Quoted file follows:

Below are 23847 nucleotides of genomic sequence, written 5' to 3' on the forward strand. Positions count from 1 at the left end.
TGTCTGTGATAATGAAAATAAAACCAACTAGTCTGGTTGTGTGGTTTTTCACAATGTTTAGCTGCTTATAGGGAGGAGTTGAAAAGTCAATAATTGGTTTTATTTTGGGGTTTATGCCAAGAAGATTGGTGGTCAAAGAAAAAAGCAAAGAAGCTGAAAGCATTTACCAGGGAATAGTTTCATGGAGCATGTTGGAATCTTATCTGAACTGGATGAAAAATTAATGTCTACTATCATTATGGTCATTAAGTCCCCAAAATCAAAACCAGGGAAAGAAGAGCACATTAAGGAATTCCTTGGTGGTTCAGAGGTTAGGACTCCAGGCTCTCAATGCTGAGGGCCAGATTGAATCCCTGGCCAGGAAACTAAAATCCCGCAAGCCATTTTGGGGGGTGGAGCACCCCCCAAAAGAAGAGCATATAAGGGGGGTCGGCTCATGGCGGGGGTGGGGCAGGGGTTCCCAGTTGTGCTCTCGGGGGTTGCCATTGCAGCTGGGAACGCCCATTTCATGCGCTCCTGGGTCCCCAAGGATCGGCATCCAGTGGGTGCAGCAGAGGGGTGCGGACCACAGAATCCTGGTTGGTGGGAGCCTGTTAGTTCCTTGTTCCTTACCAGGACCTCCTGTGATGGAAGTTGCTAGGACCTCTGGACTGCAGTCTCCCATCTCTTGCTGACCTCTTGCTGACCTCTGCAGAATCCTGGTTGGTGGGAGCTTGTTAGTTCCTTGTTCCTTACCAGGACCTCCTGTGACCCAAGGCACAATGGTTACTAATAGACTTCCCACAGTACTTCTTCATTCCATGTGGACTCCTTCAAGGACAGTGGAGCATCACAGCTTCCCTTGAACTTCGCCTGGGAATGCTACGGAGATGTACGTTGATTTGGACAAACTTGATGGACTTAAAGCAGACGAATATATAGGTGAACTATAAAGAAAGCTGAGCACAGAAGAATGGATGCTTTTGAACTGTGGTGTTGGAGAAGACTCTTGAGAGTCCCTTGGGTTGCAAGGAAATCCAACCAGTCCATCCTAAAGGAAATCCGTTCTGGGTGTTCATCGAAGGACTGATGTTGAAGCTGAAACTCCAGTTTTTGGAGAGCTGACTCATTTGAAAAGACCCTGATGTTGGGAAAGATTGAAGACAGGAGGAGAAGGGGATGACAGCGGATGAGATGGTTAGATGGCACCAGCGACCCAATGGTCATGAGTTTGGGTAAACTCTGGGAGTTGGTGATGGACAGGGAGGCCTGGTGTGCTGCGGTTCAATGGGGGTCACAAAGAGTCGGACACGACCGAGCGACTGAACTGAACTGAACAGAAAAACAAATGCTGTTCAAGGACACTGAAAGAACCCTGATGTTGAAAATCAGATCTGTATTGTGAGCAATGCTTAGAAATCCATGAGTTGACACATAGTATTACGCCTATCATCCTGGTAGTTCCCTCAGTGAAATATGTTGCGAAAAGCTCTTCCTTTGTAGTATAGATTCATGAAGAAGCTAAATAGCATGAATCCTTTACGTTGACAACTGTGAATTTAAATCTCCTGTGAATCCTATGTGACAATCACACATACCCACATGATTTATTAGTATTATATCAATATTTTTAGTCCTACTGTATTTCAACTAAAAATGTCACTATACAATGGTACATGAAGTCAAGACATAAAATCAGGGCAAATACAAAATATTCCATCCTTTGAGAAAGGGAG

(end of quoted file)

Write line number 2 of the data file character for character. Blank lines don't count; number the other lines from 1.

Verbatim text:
TGTCTGTGATAATGAAAATAAAACCAACTAGTCTGGTTGTGTGGTTTTTCACAATGTTTAGCTGCTTATAGGGAGGAGTTGAAAAGTCAATAATTGGTTTTATTTTGGGGTTTATGCCAAGAAGATTGGTGGTCAAAGAAAAAAGCAAAGAAGCTGAAAGCATTTACCAGGGAATAGTTTCATGGAGCATGTTGGAATCTTATCTGAACTGGATGAAAAATTAATGTCTACTATCATTATGGTCATTAAGTCCCCAAAATCAAAACCAGGGAAAGAAGAGCACATTAAGGAATTCCTTGGTGGTTCAGAGGTTAGGACTCCAGGCTCTCAATGCTGAGGGCCAGATTGAATCCCTGGCCAGGAAACTAAAATCCCGCAAGCCATTTTGGGGGGTGGAGCACCCCCCAAAAGAAGAGCATATAAGGGGGGTCGGCTCATGGCGGGGGTGGGGCAGGGGTTCCCAGTTGTGCTCTCGGGGGTTGCCATTGCAGCTGGGAACGCCCATTTCATGCGCTCCTGGGTCCCCAAGGATCGGCATCCAGTGGGTGCAGCAGAGGGGTGCGGACCACAGAATCCTGGTTGGTGGGAGCCTGTTAGTTCCTTGTTCCTTACCAGGACCTCCTGTGATGGAAGTTGCTAGGACCTCTGGACTGCAGTCTCCCATCTCTTGCTGACCTCTTGCTGACCTCTGCAGAATCCTGGTTGGTGGGAGCTTGTTAGTTCCTTGTTCCTTACCAGGACCTCCTGTGACCCAAGGCACAATGGTTACTAATAGACTTCCCACAGTACTTCTTCATTCCATGTGGACTCCTTCAAGGACAGTGGAGCATCACAGCTTCCCTTGAACTTCGCCTGGGAATGCTACGGAGATGTACGTTGATTTGGACAAACTTGATGGACTTAAAGCAGACGAATATATAGGTGAACTATAAAGAAAGCTGAGCACAGAAGAATGGATGCTTTTGAACTGTGGTGTTGGAGAAGACTCTTGAGAGTCCCTTGGGTTGCAAGGAAATCCAACCAGTCCATCCTAAAGGAAATCCGTTCTGGGTGTTCATCGAAGGACTGATGTTGAAGCTGAAACTCCAGTTTTTGGAGAGCTGACTCATTTGAAAAGACCCTGATGTTGGGAAAGATTGAAGACAGGAGGAGAAGGGGATGACAGCGGATGAGATGGTTAGATGGCACCAGCGACCCAATGGTCATGAGTTTGGGTAAACTCTGGGAGTTGGTGATGGACAGGGAGGCCTGGTGTGCTGCGGTTCAATGGGGGTCACAAAGAGTCGGACACGACCGAGCGACTGAACTGAACTGAACAGAAAAACAAATGCTGTTCAAGGACACTGAAAGAACCCTGATGTTGAAAATCAGATCTGTATTGTGAGCAATGCTTAGAAATCCATGAGTTGACACATAGTATTACGCCTATCATCCTGGTAGTTCCCTCAGTGAAATATGTTGCGAAAAGCTCTTCCTTTGTAGTATAGATTCATGAAGAAGCTAAATAGCATGAATCCTTTACGTTGACAACTGTGAATTTAAATCTCCTGTGAATCCTATGTGACAATCACACATACCCACATGATTTATTAGTATTATATCAATATTTTTAGTCCTACTGTATTTCAACTAAAAATGTCACTATACAATGGTACATGAAGTCAAGACATAAAATCAGGGCAAATACAAAATATTCCATCCTTTGAGAAAGGGAG